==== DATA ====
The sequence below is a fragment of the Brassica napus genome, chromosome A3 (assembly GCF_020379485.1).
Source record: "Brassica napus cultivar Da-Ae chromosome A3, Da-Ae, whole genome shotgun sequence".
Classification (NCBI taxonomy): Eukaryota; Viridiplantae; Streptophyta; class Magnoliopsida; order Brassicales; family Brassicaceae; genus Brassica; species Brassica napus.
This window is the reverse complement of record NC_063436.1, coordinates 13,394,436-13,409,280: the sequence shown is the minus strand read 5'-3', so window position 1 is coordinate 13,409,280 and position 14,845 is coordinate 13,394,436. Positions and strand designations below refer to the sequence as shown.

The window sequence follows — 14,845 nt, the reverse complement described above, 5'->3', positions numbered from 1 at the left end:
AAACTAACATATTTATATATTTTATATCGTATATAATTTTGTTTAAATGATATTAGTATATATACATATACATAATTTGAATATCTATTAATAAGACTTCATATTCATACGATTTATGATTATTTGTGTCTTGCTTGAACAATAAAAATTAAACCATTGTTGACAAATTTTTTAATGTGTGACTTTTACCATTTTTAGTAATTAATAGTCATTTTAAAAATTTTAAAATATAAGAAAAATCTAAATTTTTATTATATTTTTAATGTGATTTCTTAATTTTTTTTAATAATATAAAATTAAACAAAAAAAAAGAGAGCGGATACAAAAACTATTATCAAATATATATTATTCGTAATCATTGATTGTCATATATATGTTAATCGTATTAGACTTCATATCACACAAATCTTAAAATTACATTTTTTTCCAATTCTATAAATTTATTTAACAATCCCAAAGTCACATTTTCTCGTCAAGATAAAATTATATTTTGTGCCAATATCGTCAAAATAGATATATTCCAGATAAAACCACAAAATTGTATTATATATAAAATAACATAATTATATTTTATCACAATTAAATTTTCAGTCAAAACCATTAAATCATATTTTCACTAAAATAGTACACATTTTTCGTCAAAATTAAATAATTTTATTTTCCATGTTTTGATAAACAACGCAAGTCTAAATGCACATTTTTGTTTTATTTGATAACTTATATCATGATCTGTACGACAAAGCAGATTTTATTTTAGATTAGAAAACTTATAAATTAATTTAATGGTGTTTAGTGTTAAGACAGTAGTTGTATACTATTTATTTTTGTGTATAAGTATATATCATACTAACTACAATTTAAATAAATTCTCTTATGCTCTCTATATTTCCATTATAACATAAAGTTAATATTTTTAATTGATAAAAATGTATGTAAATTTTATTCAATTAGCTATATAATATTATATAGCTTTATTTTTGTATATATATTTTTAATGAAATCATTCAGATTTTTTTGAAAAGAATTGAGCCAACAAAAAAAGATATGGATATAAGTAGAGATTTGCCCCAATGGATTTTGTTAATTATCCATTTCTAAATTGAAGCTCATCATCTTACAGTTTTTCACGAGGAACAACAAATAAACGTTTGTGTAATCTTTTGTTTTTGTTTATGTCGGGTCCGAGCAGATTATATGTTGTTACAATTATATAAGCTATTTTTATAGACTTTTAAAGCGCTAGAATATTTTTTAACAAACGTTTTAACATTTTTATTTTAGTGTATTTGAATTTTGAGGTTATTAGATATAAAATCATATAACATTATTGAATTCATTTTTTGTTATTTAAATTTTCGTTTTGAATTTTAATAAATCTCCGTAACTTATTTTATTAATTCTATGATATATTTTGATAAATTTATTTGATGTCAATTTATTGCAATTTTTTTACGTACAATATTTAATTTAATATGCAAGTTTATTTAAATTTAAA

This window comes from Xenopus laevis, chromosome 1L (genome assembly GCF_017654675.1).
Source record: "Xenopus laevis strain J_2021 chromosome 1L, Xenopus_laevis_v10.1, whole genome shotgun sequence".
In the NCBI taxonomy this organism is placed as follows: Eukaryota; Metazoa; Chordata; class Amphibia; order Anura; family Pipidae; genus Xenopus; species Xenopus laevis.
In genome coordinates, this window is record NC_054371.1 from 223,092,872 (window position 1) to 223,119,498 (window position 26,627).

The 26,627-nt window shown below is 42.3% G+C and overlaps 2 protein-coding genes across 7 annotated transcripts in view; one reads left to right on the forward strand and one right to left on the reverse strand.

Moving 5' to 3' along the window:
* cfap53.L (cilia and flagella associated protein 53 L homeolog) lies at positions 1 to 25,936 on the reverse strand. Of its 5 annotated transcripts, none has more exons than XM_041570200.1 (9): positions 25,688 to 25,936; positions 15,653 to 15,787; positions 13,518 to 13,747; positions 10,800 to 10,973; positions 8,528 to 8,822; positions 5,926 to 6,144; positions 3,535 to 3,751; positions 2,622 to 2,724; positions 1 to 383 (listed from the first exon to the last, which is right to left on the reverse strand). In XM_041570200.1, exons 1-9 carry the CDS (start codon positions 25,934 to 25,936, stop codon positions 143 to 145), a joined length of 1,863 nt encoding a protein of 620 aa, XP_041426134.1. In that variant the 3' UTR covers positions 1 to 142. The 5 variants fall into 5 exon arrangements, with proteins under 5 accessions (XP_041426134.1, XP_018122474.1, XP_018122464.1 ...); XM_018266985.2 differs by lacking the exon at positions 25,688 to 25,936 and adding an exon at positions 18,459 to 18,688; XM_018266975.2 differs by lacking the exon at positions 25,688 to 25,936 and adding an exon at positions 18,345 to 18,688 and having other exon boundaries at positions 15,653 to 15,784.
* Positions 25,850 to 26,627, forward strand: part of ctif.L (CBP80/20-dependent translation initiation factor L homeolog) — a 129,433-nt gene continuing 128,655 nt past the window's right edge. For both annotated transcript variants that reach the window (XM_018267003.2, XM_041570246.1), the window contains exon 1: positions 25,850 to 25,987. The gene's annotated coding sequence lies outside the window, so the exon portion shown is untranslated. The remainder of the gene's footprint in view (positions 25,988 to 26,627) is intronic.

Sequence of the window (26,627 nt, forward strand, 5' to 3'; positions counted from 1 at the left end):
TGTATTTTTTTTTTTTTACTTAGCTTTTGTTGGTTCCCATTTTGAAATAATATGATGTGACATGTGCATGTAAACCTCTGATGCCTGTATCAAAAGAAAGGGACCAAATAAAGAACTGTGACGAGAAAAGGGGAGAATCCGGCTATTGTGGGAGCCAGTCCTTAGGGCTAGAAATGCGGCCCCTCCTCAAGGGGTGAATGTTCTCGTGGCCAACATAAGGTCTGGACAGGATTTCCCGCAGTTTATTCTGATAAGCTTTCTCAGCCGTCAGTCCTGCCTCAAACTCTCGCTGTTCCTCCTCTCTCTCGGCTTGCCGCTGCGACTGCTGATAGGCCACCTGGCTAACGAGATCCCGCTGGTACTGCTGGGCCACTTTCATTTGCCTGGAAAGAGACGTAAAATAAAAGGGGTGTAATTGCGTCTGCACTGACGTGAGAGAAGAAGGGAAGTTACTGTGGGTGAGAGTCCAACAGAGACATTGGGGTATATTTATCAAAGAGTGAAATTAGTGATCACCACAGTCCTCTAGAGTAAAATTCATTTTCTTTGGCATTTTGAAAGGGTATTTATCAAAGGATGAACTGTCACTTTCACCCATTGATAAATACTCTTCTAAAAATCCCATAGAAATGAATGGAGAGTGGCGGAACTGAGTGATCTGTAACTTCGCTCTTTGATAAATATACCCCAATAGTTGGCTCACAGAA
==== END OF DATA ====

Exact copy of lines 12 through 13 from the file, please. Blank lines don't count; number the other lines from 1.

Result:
Moving 5' to 3' along the window:
* cfap53.L (cilia and flagella associated protein 53 L homeolog) lies at positions 1 to 25,936 on the reverse strand. Of its 5 annotated transcripts, none has more exons than XM_041570200.1 (9): positions 25,688 to 25,936; positions 15,653 to 15,787; positions 13,518 to 13,747; positions 10,800 to 10,973; positions 8,528 to 8,822; positions 5,926 to 6,144; positions 3,535 to 3,751; positions 2,622 to 2,724; positions 1 to 383 (listed from the first exon to the last, which is right to left on the reverse strand). In XM_041570200.1, exons 1-9 carry the CDS (start codon positions 25,934 to 25,936, stop codon positions 143 to 145), a joined length of 1,863 nt encoding a protein of 620 aa, XP_041426134.1. In that variant the 3' UTR covers positions 1 to 142. The 5 variants fall into 5 exon arrangements, with proteins under 5 accessions (XP_041426134.1, XP_018122474.1, XP_018122464.1 ...); XM_018266985.2 differs by lacking the exon at positions 25,688 to 25,936 and adding an exon at positions 18,459 to 18,688; XM_018266975.2 differs by lacking the exon at positions 25,688 to 25,936 and adding an exon at positions 18,345 to 18,688 and having other exon boundaries at positions 15,653 to 15,784.